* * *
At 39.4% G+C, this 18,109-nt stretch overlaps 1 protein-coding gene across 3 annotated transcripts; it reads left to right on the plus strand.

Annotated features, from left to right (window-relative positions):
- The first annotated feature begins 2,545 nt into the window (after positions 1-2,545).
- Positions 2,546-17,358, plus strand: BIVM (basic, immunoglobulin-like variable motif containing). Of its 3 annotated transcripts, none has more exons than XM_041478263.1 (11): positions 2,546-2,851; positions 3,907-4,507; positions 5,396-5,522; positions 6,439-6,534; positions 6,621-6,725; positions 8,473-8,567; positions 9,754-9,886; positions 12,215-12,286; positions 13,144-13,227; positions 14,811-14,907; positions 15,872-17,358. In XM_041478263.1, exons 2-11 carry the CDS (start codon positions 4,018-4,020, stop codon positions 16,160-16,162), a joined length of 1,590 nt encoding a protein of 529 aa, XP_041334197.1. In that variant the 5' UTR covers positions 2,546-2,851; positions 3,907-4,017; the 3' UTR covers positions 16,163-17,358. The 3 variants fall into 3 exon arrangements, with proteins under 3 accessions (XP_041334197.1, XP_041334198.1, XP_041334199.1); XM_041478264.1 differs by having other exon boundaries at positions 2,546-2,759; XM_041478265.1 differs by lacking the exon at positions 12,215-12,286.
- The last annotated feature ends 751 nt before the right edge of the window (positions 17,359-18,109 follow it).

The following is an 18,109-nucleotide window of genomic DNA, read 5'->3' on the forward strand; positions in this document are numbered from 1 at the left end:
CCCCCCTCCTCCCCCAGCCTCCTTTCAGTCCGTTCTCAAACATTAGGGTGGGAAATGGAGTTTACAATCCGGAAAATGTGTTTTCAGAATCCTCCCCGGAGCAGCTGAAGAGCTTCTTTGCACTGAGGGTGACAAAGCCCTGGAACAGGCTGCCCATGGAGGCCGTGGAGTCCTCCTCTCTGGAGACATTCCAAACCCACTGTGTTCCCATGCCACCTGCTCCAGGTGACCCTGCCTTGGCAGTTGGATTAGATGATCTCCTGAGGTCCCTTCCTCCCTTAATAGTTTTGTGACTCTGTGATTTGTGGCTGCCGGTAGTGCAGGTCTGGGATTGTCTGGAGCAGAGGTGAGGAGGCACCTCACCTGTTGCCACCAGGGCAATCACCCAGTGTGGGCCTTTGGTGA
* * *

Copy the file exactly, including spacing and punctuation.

At 39.4% G+C, this 18,109-nt stretch overlaps 1 protein-coding gene across 3 annotated transcripts; it reads left to right on the plus strand.

Annotated features, from left to right (window-relative positions):
- The first annotated feature begins 2,545 nt into the window (after positions 1-2,545).
- Positions 2,546-17,358, plus strand: BIVM (basic, immunoglobulin-like variable motif containing). Of its 3 annotated transcripts, none has more exons than XM_041478263.1 (11): positions 2,546-2,851; positions 3,907-4,507; positions 5,396-5,522; positions 6,439-6,534; positions 6,621-6,725; positions 8,473-8,567; positions 9,754-9,886; positions 12,215-12,286; positions 13,144-13,227; positions 14,811-14,907; positions 15,872-17,358. In XM_041478263.1, exons 2-11 carry the CDS (start codon positions 4,018-4,020, stop codon positions 16,160-16,162), a joined length of 1,590 nt encoding a protein of 529 aa, XP_041334197.1. In that variant the 5' UTR covers positions 2,546-2,851; positions 3,907-4,017; the 3' UTR covers positions 16,163-17,358. The 3 variants fall into 3 exon arrangements, with proteins under 3 accessions (XP_041334197.1, XP_041334198.1, XP_041334199.1); XM_041478264.1 differs by having other exon boundaries at positions 2,546-2,759; XM_041478265.1 differs by lacking the exon at positions 12,215-12,286.
- The last annotated feature ends 751 nt before the right edge of the window (positions 17,359-18,109 follow it).

The following is an 18,109-nucleotide window of genomic DNA, read 5'->3' on the forward strand; positions in this document are numbered from 1 at the left end:
CCCCCCTCCTCCCCCAGCCTCCTTTCAGTCCGTTCTCAAACATTAGGGTGGGAAATGGAGTTTACAATCCGGAAAATGTGTTTTCAGAATCCTCCCCGGAGCAGCTGAAGAGCTTCTTTGCACTGAGGGTGACAAAGCCCTGGAACAGGCTGCCCATGGAGGCCGTGGAGTCCTCCTCTCTGGAGACATTCCAAACCCACTGTGTTCCCATGCCACCTGCTCCAGGTGACCCTGCCTTGGCAGTTGGATTAGATGATCTCCTGAGGTCCCTTCCTCCCTTAATAGTTTTGTGACTCTGTGATTTGTGGCTGCCGGTAGTGCAGGTCTGGGATTGTCTGGAGCAGAGGTGAGGAGGCACCTCACCTGTTGCCACCAGGGCAATCACCCAGTGTGGGCCTTTGGTGA